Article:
Physical bank branches give way to robust digital platforms

Physical bank branches give way to robust digital platforms

2021-02-04T19:03:14+00:00February 4th, 2021|Banking & Finance, Economy, Philadelphia, Technology|

Writer: Joey Garrand 

 

3 min read February 2021 — As in many other industries, the pandemic has accelerated innovations in the banking sector. Specifically, banks have been forced to grow the digital side of their business and improve tremendously to meet the needs of clients in this seemingly virtual world. Such innovation certainly helps to improve efficiency and convenience, but it comes at a cost.

On Jan. 27, the Philadelphia Business Journal reported that TD Bank, Philadelphia’s second-largest retail bank, is closing 81 branches nationally, including 11 in the Philadelphia region. Why is TD Bank closing 7% of its locations? The lender’s expanding digital banking platform, combined with a significant decrease in foot traffic due to COVID-19 concerns, is making an abundance of physical locations less attractive. Of course, this trend was already taking place; it was simply accelerated by the pandemic.

Before the pandemic occurred, Michael Carbone, regional president of TD Bank, discussed with Invest: Philadelphia 2020 the growing focus on digital solutions. “We are seeing fewer customers come into our stores. Instead, they are using digital tools to conduct their transactions. The use of artificial intelligence (AI) is becoming a major player in understanding customer trends and needs. Technology allows us to better understand the needs of our customers and local community trends. It is also our job to provide our customers with innovations that allow them to bank the way they want. The challenges customers face today are far less than they may have been 15 or 20 years ago, and the ongoing introduction of new technologies has played a  huge role in that.”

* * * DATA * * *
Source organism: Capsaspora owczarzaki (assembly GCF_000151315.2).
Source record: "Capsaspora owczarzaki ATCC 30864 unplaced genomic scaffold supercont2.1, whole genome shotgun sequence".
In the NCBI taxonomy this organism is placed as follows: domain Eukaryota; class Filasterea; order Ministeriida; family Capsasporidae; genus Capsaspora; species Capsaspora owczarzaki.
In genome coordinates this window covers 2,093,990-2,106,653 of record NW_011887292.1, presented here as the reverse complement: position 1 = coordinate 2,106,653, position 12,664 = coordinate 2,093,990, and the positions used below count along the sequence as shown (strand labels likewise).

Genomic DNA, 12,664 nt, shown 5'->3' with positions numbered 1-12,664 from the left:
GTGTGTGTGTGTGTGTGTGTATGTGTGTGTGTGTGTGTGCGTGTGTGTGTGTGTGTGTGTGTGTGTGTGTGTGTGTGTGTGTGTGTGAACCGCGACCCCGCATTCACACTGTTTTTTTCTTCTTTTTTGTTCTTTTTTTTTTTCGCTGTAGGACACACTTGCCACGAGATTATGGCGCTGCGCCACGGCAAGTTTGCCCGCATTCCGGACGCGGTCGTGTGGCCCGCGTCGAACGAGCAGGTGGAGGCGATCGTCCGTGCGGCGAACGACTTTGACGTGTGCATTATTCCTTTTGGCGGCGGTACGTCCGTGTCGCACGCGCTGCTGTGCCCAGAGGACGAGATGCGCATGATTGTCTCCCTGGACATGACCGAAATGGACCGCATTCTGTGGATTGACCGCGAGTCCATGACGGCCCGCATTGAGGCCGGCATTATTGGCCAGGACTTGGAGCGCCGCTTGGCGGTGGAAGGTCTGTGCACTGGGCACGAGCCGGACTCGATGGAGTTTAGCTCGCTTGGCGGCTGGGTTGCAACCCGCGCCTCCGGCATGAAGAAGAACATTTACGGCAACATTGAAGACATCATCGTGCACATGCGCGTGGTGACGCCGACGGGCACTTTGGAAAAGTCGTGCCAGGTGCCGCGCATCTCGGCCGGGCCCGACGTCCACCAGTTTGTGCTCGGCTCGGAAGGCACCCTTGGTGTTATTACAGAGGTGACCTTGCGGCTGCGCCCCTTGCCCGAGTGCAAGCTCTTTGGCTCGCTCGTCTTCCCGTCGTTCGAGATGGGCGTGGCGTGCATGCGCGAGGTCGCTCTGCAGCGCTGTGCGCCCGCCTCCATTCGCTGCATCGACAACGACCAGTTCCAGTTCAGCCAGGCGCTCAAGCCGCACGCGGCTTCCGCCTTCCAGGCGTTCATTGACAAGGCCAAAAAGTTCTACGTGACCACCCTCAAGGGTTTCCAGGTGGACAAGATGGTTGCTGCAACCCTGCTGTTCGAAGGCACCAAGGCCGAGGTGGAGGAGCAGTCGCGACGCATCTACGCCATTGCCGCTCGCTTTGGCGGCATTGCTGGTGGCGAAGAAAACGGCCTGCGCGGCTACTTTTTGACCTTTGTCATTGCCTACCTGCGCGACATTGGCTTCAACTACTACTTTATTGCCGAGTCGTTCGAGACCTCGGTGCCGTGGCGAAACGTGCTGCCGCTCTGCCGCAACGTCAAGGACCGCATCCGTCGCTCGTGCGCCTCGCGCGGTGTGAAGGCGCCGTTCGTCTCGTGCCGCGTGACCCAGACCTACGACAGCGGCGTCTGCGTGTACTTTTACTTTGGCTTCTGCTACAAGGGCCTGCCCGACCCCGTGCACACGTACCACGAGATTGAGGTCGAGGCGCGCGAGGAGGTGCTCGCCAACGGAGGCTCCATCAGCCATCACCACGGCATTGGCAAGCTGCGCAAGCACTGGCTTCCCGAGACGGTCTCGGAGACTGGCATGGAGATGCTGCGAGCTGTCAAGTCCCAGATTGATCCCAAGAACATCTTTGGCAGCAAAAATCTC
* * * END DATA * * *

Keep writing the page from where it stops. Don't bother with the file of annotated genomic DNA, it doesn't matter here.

Although the closing of locations may seem like a step backward, this is simply the result of successful innovations. Other bank leaders also understand the importance of digital banking platforms going forward.

For instance, Jordan Space, Eastern Pennsylvania president for S&T Bank, explained the significance of the evolving digital banking space and its effects on physical locations in an interview with Invest: Philadelphia 2021. “We’ve seen a tremendous increase in digital usage. Prior to the pandemic there was already a technical shift, with some banks announcing branch closures and repurposing their retail system. I still believe there are people who want to use branches, but there is also the acceleration of digital banking. Some people who may have been somewhat resistant to that change before have now embraced it. We’ve maintained a relatively low branch count considering the size of our organization. We will selectively relocate some branches, which is ultimately decided by demand dynamics, but we will be very selective with this.”

Also in an interview with Invest: Philadelphia 2021, Chris Martin, Chairman and CEO of Provident Bank, describes the significance of its digital platform not only concerning the bank’s operations but also its budget. “Technology is definitely an integral part of this business. Forty-four percent of our bank’s expense this year will be on technology. Going forward, it boils down to refining our digital strategy and understanding the right balance between our digital channels and our branch environment. We are partnering with fintech solutions to add to our client service offerings. Banks our size traditionally rely on legacy off-the-shelf systems. We are planning to get unbolted from them. That is where we anticipate fintech solutions will help.”

The banking industry is transforming, and more branch closings across a variety of banks should be expected alongside the rapid growth of digital banking platforms. Even once the world returns to a somewhat normal state, most banking leaders agree that the digital transformation is here to stay.